Keeping MumKeeping Mum is a charmingly sweet story cleverly wrapped in a black comedy, with a dark plot about murder and strong undertones of family love and responsibility. Director and screenwriter Niall Johnson manages to pull it all together in a delightful way that will leave most audience members glad they watched, especially once they realize the pun in the title. 

The film starts out 43 years ago on a train. We’re introduced to Rosie Jones (a charming Emilia Fox), a smiling, gentle, very pregnant young lady… with a trunk in the train’s storage compartment that is seeping blood. When she’s turned in to the by the police by a suspicious porter she freely admits that her husband and his lover, or at least the remaining pieces of them, are in the trunk. When one officer asks why she did it, she casually responds “Well, I couldn’t very well sit idly by, could I?” Cut to a courtroom where a judge locks her away in an insane asylum.

The audience is then introduced to the Goodfellow family (present day) and the rural English village of Little Wallop. Walter Goodfellow, the town vicar (subtly played by Rowan Atkinson of Mr. Bean fame), is so caught up in his sermons and the nagging members of his congregation that his home life is slipping away from him. His wife Gloria (the brilliant Kristin Scott Thomas) is having an affair with her golf instructor (Patrick Swayze in a hilarious role that feels like it was written just for him), his daughter Holly is coming home with a different boyfriend every other day, and his son is getting bullied at school. Enter Grace Hawkins.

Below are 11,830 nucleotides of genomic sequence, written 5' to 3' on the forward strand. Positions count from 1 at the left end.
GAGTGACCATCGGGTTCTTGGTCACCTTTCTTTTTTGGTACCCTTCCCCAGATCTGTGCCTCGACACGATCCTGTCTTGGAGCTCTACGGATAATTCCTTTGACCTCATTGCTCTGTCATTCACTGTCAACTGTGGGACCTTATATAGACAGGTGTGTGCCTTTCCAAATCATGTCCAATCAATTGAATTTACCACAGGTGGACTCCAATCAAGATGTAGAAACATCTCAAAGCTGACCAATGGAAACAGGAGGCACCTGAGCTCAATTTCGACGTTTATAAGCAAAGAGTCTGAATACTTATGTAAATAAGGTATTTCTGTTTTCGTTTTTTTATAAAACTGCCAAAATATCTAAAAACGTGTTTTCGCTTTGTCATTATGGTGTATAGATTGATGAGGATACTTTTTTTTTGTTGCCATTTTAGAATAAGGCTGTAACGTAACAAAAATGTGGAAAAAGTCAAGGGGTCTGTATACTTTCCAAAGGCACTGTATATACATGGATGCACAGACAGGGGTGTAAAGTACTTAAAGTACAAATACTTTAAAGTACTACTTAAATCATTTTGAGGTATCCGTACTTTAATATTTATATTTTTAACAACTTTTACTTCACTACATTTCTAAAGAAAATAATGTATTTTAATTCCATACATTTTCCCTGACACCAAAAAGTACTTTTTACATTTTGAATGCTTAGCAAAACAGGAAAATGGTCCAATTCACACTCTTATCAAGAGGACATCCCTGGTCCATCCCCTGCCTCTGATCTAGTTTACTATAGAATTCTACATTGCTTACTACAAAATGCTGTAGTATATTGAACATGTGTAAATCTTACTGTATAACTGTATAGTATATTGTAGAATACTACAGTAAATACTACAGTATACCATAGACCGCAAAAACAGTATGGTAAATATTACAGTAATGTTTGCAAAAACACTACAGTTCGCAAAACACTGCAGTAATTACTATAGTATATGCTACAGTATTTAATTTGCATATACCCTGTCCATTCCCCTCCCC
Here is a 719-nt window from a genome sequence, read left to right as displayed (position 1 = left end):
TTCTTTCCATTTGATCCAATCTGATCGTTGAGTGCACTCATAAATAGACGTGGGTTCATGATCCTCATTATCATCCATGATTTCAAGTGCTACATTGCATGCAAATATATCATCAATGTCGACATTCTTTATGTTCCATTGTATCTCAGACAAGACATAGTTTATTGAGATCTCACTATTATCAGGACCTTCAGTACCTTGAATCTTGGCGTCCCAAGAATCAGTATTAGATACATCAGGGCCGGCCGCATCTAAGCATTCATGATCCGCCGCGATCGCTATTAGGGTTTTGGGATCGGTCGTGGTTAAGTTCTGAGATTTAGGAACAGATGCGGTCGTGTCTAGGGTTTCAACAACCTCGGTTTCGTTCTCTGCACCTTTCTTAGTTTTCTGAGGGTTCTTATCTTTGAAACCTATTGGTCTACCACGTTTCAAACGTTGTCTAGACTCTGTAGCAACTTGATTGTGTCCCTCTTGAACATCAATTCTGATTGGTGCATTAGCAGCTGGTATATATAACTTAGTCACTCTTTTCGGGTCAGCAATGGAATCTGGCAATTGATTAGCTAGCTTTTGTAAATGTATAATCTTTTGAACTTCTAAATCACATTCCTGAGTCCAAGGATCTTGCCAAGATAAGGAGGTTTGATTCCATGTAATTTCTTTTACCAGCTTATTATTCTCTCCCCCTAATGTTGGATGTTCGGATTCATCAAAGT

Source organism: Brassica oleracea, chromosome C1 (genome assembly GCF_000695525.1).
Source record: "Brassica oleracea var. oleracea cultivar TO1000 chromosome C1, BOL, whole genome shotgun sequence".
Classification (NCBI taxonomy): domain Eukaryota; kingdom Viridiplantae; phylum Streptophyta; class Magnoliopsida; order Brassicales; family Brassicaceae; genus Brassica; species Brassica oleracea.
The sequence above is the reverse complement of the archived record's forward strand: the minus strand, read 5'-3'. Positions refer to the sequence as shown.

Maggie Smith enters the scene as a renamed, aged Rosie Jones, who believes the best way to solve your problems is to get rid of them, literally. In a slightly twisted, darkly hilarious version of Mary Poppins, Maggie Smith comes to the Goodfellow family as a maid and nanny and in her own way starts to straighten things up. Her antics may be a tad outlandish, but in their own strange way, they’re just what the Goodfellow family needs: a touch of Grace.

The acting is top knotch, the humor is decidedly British and dark, and every joke delivers. Patrick Swayze really stands out in a cast of Brits as the libidinized Texas golf instructor trying to seduce the vicar’s wife and spy on the vicar’s daughter. Throwing himself into the role with reckless abandon shows Swayze’s comedic timing and adds an extra layer to the British humor.

The DVD includes several special features, including feature commentary by the director, a rather dry blooper reel, quite a few deleted scenes (I mean “bonus” scenes), and an extended scene of Rowan Atkinson as a soccer goalie that may be the funniest part of the DVD. Keeping Mum is an all around great experience.

For more information and to view the trailer, visit the official movie site

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